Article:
2017 is a great year for Stephen King adaptions. Not only do we get to see The Dark Tower on the big screen for the first time, but we also have remake's of It and Gerald's Game to look forward to. Spike have recently released the first trailer for their upcoming adaption of King's The Mist, and certain plot details have revealed that the TV series might have more in common with the 2007 film than we originally thought.
Many have pondered how the 134-page novella will be made into a serialized show; luckily, executive producer Christian Torpe has shed some light on the matter. Torpe suggests that we should think of the adaption as a "re-imagination" of the source material and the 2007 movie, which followed a similar plot to the short story. Speaking to TV Guide, Torpe said:
"Internally, we talk about it as doing the Fargo approach, where the movie and the TV show is the same, but it's different. It's like a weird, twisted cousin to the original source material. Fans of the movie and of the book and of Mr. King's work will certainly see elements from it. ... We also, in order to develop it for TV and turn it into an ongoing series, took our own little detours here and there."
Torpe also praised Frank Darabont for the controversially changed ending in the 2007 movie — an ending where the protagonist murders his fellow survivors, moments before the US Army arrive. #StephenKing loved the dark nature of this conclusion, and even preferred it to his own. Speaking of the movie, Torpe said:
"I personally love Mr. [Darabont's] ending, I thought it was a stroke of genius. We are playing around in that territory and we also know, of course, Mr. King's ending. And I know Mr. King actually preferred Darabont's ending And so I think we came up with our own spin on a very original and surprising ending."
TV Guide has also shed some light on the plot and characters:
"Alyssa Sutherland will play a mother who gets trapped in a mall with her daughter and her daughter's rapist; Morgan Spector will play the father of Sutherland's daughter who is stuck in a different location from the rest of his family; Okezie Morro will play a man with amnesia struggling to find allies; and Frances Conroy will play a woman whose ideas regarding the origin of the monstrous mist will lead to great conflict within her small community of survivors."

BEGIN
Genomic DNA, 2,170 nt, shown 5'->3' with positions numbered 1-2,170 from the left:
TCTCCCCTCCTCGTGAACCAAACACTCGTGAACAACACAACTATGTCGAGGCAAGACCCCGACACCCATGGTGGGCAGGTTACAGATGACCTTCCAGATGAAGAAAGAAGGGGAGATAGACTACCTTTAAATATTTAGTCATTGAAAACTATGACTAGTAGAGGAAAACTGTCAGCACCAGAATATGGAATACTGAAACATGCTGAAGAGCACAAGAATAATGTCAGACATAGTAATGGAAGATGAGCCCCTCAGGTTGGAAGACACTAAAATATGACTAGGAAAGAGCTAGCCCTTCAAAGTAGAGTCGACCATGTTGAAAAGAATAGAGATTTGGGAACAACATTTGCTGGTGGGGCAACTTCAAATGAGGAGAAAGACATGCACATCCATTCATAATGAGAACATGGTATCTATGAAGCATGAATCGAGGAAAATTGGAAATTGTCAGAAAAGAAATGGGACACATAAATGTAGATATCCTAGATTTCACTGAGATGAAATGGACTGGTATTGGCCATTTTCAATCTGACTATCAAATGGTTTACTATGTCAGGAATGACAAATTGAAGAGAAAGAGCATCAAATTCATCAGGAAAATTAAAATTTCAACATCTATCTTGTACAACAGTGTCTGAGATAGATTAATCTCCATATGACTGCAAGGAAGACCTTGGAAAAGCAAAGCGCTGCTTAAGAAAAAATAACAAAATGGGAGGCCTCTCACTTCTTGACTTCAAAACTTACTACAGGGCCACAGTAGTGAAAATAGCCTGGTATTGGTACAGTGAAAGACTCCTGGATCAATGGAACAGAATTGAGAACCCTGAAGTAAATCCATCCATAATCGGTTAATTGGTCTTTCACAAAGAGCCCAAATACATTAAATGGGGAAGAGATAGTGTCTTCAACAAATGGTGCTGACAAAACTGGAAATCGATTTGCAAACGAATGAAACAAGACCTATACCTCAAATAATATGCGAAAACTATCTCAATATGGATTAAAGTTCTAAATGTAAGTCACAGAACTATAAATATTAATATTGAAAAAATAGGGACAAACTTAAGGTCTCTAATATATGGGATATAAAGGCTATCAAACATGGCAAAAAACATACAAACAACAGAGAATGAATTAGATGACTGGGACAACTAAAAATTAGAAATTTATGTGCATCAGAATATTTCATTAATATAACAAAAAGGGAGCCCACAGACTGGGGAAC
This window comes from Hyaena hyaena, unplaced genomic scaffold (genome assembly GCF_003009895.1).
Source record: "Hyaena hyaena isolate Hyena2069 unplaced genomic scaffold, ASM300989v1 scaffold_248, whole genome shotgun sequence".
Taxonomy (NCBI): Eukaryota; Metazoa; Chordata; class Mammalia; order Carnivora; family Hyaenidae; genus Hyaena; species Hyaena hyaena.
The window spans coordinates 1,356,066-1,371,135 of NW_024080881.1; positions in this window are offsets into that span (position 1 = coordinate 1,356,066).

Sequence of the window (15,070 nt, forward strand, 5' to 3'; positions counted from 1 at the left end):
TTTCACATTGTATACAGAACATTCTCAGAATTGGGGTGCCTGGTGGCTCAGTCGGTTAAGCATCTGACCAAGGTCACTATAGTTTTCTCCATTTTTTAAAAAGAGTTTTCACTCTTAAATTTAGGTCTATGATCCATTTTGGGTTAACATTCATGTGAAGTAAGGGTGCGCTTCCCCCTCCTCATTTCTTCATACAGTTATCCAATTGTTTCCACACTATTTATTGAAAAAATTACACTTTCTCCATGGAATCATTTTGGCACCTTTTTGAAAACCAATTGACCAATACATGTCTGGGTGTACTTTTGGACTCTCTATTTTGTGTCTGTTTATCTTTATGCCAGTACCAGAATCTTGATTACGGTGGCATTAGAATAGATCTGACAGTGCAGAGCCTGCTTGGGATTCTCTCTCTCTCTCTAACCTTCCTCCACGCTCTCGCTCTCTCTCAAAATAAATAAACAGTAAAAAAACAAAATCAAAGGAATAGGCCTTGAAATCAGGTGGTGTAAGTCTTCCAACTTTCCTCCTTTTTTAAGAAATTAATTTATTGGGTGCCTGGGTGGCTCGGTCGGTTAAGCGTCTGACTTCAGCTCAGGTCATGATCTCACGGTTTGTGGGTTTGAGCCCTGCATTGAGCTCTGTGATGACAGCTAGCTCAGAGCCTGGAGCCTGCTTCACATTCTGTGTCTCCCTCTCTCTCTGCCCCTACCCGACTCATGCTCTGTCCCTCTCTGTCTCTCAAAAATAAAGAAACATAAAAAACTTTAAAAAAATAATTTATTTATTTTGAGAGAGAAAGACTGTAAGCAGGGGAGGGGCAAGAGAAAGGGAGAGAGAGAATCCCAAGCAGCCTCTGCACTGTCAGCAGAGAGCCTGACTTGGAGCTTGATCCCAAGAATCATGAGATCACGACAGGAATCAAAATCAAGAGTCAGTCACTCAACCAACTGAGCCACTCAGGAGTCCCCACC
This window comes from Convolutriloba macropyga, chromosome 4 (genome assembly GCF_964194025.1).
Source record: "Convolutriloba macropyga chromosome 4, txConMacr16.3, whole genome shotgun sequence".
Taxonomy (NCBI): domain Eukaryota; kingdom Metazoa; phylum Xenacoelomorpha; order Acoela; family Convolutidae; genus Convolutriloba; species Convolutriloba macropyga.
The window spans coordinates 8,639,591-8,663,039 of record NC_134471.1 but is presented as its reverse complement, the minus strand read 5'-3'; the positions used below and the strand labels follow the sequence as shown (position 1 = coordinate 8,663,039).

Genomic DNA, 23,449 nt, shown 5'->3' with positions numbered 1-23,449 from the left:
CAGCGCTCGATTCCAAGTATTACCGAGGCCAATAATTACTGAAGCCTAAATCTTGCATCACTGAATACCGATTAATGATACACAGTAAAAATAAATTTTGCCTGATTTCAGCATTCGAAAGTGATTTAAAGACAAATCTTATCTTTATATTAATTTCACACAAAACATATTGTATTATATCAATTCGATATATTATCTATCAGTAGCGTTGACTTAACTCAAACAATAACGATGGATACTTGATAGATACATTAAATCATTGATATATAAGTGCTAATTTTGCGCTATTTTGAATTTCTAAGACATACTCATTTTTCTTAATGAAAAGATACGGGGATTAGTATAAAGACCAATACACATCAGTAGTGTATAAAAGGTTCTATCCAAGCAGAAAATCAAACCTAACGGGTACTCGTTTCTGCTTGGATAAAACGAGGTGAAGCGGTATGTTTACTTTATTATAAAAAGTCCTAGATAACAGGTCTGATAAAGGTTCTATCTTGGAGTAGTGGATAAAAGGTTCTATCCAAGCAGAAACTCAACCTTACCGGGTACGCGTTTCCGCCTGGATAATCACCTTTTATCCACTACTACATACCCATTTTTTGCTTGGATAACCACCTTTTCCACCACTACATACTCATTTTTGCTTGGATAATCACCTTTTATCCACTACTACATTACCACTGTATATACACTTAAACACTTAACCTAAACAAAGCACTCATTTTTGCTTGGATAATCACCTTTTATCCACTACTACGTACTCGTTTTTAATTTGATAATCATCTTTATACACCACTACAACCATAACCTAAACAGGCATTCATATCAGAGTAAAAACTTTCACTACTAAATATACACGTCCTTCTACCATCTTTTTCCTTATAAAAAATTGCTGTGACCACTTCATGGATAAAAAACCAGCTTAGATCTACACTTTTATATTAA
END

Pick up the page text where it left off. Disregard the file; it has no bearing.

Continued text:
So What Should We Expect?
From what we can gather, #TheMist will be The Walking Dead meets Cloverfield. The first series will follow groups of fragmented survivors who are trying to survive the dangers that lurk in the mist. It's Spike TV's first scripted show, so they probably want to make impact. While the novella and 2007 movie were both set almost entirely in a supermarket, the locations in the series should (hopefully) explore the scale of the mist — will the whole world be effected, or just one small town in Maine? The Mist looks like its taking cues from The Walking Dead, exploring the breakdown of humanity, and how other factions interact with each other in a desperate effort to survive.
The novella also introduced us to some excellent characters such as David Drayton, his neighbor Brent Norton and the fanatical Mrs. Carmody. None of these names appear on the character list, which further indicates the series's wish to distance itself from the source material and expanding the universe — as Torpe said, a "weird, twisted cousin." Which is awesome.
Zombies, Monsters, And Destruction, Oh My!
Spike recently dropped their most brutal trailer yet, showing King fans that they're not afraid to tackle some of the more horrifying aspects of the plot. We see glimpses of eyeless (potentially reanimated) people, and how a lack of food, water, and everything else has a psychological impact on the population of the town. It also shows us that the TV adaption is looking to be far darker than the 2007 movie, and offers us an entirely different — albeit just as terrifying — atmosphere.
The Mist premiers on Spike Thursday, June 22 at 10 pm ET/PT. Personally, I cannot wait to see what kind of monsters hiding in this mist — and in the characters themselves.